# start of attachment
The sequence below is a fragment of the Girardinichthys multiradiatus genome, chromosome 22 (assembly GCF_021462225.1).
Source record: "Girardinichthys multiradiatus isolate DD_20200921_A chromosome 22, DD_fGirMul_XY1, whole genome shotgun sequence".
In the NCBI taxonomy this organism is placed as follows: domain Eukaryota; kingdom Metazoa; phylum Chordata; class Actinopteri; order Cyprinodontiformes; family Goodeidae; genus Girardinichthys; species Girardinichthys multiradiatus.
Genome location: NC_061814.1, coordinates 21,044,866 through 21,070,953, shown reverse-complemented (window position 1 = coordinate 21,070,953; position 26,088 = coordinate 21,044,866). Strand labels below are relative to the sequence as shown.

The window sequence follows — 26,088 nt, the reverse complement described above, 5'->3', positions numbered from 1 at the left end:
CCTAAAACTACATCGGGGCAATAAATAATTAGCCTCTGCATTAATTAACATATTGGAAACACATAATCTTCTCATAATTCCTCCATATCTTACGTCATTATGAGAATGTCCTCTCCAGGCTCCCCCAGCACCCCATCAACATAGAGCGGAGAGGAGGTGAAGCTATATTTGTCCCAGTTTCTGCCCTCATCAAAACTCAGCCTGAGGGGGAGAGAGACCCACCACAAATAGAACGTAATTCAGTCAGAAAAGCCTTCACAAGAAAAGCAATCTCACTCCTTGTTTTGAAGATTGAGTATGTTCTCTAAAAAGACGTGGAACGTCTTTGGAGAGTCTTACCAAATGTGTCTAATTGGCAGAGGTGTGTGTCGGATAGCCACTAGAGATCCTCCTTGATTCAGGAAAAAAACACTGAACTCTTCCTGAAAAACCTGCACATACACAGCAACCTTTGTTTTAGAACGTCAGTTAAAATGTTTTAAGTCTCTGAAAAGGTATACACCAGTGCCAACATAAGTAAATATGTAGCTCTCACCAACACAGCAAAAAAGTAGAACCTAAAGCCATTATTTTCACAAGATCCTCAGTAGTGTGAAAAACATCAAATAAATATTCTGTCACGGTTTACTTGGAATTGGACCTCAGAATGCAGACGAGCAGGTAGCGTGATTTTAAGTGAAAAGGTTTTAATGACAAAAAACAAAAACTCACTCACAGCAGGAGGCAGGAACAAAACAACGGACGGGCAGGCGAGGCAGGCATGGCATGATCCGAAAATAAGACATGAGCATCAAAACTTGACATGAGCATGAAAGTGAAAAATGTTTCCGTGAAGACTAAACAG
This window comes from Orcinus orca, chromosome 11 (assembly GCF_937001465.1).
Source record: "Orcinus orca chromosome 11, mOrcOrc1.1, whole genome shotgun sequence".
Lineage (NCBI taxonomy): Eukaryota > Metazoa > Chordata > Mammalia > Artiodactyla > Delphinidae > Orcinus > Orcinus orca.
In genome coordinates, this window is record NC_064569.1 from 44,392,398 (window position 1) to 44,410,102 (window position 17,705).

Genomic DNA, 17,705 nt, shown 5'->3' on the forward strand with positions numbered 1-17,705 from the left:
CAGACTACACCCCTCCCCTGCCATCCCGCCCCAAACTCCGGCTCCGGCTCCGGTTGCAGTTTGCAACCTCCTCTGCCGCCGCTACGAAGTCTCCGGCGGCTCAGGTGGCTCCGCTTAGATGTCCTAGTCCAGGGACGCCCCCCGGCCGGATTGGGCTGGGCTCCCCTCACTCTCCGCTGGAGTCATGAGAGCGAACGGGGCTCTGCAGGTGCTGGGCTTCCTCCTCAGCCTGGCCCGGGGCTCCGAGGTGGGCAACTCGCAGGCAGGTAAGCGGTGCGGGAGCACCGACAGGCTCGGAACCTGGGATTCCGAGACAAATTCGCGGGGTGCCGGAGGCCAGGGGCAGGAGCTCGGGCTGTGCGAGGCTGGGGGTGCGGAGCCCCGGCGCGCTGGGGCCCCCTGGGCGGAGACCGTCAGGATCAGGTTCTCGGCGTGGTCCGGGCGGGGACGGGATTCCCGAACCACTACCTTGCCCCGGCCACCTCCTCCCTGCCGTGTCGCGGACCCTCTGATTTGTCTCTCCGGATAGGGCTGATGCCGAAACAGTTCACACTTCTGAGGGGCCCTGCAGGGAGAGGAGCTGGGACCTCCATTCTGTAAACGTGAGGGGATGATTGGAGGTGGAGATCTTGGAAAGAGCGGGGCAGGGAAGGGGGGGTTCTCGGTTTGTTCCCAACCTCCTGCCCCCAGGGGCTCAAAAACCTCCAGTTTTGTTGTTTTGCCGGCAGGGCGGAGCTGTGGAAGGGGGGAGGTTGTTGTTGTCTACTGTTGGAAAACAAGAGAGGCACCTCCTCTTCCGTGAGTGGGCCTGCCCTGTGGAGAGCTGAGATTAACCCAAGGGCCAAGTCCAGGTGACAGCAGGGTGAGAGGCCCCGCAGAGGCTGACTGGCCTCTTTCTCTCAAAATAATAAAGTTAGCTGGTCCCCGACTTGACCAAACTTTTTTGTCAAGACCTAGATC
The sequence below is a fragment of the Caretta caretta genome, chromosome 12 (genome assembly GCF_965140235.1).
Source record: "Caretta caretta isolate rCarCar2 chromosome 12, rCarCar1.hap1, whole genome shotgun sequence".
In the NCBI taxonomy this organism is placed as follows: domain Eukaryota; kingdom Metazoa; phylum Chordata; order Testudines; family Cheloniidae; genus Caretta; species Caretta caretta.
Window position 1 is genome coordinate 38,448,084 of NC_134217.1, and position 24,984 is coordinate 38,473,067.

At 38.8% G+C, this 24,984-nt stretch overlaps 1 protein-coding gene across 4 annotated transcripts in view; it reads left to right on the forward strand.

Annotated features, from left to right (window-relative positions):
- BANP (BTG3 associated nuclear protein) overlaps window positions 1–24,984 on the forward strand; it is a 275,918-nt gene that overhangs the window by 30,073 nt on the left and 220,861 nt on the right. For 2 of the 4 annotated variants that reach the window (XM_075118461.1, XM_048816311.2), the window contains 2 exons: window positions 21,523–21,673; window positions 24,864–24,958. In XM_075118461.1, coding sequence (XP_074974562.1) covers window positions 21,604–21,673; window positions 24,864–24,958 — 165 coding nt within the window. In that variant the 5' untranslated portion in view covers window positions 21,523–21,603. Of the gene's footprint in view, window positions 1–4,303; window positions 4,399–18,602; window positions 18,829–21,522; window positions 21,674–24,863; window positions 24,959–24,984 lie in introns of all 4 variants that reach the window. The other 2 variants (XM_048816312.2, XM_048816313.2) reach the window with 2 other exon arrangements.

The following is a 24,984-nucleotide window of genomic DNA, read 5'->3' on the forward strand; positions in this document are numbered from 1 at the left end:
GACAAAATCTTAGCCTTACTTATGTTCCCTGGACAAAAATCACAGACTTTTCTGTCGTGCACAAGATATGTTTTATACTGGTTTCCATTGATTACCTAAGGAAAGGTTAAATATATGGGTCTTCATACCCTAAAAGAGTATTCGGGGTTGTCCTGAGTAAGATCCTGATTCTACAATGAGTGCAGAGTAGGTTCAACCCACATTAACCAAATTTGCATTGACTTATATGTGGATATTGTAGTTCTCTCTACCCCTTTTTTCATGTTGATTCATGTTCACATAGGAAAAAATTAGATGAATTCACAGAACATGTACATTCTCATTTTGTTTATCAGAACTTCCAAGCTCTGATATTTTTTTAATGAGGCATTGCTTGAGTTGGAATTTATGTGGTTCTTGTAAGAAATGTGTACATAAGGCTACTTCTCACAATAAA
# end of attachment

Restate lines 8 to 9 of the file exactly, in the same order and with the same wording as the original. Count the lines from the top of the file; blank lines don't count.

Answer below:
Source record: "Orcinus orca chromosome 11, mOrcOrc1.1, whole genome shotgun sequence".
Lineage (NCBI taxonomy): Eukaryota > Metazoa > Chordata > Mammalia > Artiodactyla > Delphinidae > Orcinus > Orcinus orca.